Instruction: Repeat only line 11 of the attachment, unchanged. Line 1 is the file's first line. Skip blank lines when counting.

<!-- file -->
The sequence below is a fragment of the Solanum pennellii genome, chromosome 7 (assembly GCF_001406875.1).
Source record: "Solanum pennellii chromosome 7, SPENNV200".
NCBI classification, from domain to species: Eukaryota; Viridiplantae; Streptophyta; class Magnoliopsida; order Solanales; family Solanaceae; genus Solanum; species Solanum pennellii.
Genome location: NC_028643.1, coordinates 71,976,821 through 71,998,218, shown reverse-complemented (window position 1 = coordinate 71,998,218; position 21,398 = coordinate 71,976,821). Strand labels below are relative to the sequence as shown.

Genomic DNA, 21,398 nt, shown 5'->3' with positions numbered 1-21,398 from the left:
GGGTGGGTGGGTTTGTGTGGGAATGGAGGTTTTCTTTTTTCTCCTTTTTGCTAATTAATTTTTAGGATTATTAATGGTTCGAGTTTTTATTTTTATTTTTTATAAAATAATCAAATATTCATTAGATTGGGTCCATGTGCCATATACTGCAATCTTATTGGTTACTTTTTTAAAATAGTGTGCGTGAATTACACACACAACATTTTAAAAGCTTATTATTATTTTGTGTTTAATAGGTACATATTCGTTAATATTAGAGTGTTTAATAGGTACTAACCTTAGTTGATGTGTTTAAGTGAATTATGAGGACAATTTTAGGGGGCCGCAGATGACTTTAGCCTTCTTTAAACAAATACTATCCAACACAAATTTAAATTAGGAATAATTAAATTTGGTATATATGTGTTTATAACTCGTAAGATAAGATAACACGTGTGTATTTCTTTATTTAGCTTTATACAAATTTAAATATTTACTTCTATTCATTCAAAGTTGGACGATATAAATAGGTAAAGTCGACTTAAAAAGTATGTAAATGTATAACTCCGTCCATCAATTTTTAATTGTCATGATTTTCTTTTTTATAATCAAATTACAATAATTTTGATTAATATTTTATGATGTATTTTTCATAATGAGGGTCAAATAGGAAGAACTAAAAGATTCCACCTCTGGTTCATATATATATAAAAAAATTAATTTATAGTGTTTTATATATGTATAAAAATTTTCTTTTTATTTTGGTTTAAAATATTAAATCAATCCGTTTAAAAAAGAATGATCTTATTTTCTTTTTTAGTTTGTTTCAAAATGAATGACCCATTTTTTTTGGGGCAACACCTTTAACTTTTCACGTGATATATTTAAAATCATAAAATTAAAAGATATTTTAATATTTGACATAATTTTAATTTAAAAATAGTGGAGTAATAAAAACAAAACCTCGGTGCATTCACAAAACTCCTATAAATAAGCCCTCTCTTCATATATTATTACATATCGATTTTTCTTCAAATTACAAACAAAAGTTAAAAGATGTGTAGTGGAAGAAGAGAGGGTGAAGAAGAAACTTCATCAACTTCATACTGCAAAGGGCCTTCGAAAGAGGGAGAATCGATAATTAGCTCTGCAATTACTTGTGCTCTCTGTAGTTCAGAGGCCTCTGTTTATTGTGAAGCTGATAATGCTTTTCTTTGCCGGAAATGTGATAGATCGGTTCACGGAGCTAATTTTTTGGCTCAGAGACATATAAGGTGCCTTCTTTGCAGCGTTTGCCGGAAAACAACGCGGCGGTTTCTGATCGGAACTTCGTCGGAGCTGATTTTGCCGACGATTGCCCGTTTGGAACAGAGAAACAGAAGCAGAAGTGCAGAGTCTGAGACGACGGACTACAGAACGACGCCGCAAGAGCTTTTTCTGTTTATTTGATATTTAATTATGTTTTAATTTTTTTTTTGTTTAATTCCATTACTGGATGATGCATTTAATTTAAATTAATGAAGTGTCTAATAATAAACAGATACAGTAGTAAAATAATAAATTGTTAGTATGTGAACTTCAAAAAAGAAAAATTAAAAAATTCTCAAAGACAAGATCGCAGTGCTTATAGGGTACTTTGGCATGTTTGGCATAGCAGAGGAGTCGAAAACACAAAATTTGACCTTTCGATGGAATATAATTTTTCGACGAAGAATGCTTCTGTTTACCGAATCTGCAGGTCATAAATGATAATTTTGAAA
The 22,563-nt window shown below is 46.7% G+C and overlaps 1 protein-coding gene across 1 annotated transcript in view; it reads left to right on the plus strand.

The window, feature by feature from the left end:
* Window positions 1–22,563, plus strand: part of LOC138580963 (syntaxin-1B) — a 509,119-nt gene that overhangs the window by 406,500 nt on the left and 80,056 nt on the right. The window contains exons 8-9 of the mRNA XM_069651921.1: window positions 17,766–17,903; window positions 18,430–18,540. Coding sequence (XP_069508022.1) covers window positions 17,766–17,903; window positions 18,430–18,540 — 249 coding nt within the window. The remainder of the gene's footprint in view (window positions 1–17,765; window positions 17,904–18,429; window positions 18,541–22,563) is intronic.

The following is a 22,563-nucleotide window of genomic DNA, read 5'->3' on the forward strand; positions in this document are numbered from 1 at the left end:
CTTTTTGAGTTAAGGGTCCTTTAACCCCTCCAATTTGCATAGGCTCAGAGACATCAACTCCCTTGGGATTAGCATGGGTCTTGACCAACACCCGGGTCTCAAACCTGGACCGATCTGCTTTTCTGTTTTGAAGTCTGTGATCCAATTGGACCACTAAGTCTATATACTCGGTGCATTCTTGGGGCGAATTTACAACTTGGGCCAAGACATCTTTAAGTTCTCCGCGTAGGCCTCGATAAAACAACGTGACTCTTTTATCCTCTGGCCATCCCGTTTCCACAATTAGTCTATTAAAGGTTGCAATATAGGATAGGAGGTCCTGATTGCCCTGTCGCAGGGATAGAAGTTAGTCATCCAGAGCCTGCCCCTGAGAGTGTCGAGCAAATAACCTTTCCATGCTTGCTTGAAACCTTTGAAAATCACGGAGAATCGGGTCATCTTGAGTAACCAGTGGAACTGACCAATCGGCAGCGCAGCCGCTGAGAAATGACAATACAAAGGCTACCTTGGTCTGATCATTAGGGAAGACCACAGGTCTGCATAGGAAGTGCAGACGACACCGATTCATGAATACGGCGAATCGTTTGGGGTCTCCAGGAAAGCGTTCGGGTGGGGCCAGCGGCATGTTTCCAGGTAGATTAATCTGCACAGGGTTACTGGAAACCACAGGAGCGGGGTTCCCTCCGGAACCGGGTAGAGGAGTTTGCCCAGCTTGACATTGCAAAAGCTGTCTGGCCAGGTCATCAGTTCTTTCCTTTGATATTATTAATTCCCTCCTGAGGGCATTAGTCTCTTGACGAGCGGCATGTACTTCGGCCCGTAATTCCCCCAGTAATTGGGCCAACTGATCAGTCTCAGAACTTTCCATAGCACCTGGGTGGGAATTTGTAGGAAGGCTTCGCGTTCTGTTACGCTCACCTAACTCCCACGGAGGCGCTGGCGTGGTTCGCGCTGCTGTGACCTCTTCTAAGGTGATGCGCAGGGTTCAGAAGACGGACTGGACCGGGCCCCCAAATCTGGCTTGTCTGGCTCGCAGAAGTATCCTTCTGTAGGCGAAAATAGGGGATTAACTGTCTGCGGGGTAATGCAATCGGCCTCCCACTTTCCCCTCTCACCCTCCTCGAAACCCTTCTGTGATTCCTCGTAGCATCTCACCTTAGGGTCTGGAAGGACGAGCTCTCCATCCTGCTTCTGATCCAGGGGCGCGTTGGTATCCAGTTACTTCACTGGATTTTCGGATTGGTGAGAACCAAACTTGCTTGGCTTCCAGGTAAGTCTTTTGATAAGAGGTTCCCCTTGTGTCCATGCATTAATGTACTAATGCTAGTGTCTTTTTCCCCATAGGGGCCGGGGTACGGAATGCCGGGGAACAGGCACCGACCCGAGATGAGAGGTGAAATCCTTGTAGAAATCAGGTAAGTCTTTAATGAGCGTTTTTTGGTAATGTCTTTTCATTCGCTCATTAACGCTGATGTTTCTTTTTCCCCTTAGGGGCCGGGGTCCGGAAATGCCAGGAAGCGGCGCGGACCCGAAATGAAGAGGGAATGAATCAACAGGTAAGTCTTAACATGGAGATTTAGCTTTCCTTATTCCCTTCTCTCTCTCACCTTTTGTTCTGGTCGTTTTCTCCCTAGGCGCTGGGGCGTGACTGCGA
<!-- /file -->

CTTTTTGAGTTAAGGGTCCTTTAACCCCTCCAATTTGCATAGGCTCAGAGACATCAACTCCCTTGGGATTAGCATGGGTCTTGACCAACACCCGGGTCTCAAACCTGGACCGATCTGCTTTTCTGTTTTGAAGTCTGTGATCCAATTGGACCACTAAGTCTATATACTCGGTGCATTCTTGGGGCGAATTTACAACTTGGGCCAAGACATCTTTAAGTTCTCCGCGTAGGCCTCGATAAAACAACGTGACTCTTTTATCCTCTGGCCATCCCGTTTCCACAATTAGTCTATTAAAGGTTGCAATATAGGATAGGAGGTCCTGATTGCCCTGTCGCAGGGATAGAAGTTAGTCATCCAGAGCCTGCCCCTGAGAGTGTCGAGCAAATAACCTTTCCATGCTTGCTTGAAACCTTTGAAAATCACGGAGAATCGGGTCATCTTGAGTAACCAGTGGAACTGACCAATCGGCAGCGCAGCCGCTGAGAAATGACAATACAAAGGCTACCTTGGTCTGATCATTAGGGAAGACCACAGGTCTGCATAGGAAGTGCAGACGACACCGATTCATGAATACGGCGAATCGTTTGGGGTCTCCAGGAAAGCGTTCGGGTGGGGCCAGCGGCATGTTTCCAGGTAGATTAATCTGCACAGGGTTACTGGAAACCACAGGAGCGGGGTTCCCTCCGGAACCGGGTAGAGGAGTTTGCCCAGCTTGACATTGCAAAAGCTGTCTGGCCAGGTCATCAGTTCTTTCCTTTGATATTATTAATTCCCTCCTGAGGGCATTAGTCTCTTGACGAGCGGCATGTACTTCGGCCCGTAATTCCCCCAGTAATTGGGCCAACTGATCAGTCTCAGAACTTTCCATAGCACCTGGGTGGGAATTTGTAGGAAGGCTTCGCGTTCTGTTACGCTCACCTAACTCCCACGGAGGCGCTGGCGTGGTTCGCGCTGCTGTGACCTCTTCTAAGGTGATGCGCAGGGTTCAGAAGACGGACTGGACCGGGCCCCCAAATCTGGCTTGTCTGGCTCGCAGAAGTATCCTTCTGTAGGCGAAAATAGGGGATTAACTGTCTGCGGGGTAATGCAATCGGCCTCCCACTTTCCCCTCTCACCCTCCTCGAAACCCTTCTGTGATTCCTCGTAGCATCTCACCTTAGGGTCTGGAAGGACGAGCTCTCCATCCTGCTTCTGATCCAGGGGCGCGTTGGTATCCAGTTACTTCACTGGATTTTCGGATTGGTGAGAACCAAACTTGCTTGGCTTCCAGGTAAGTCTTTTGATAAGAGGTTCCCCTTGTGTCCATGCATTAATGTACTAATGCTAGTGTCTTTTTCCCCATAGGGGCCGGGGTACGGAATGCCGGGGAACAGGCACCGACCCGAGATGAGAGGTGAAATCCTTGTAGAAATCAGGTAAGTCTTTAATGAGCGTTTTTTGGTAATGTCTTTTCATTCGCTCATTAACGCTGATGTTTCTTTTTCCCCTTAGGGGCCGGGGTCCGGAAATGCCAGGAAGCGGCGCGGACCCGAAATGAAGAGGGAATGAATCAACAGGTAAGTCTTAACATGGAGATTTAGCTTTCCTTATTCCCTTCTCTCTCTCACCTTTTGTTCTGGTCGTTTTCTCCCTAGGCGCTGGGGCGTGACTGCGA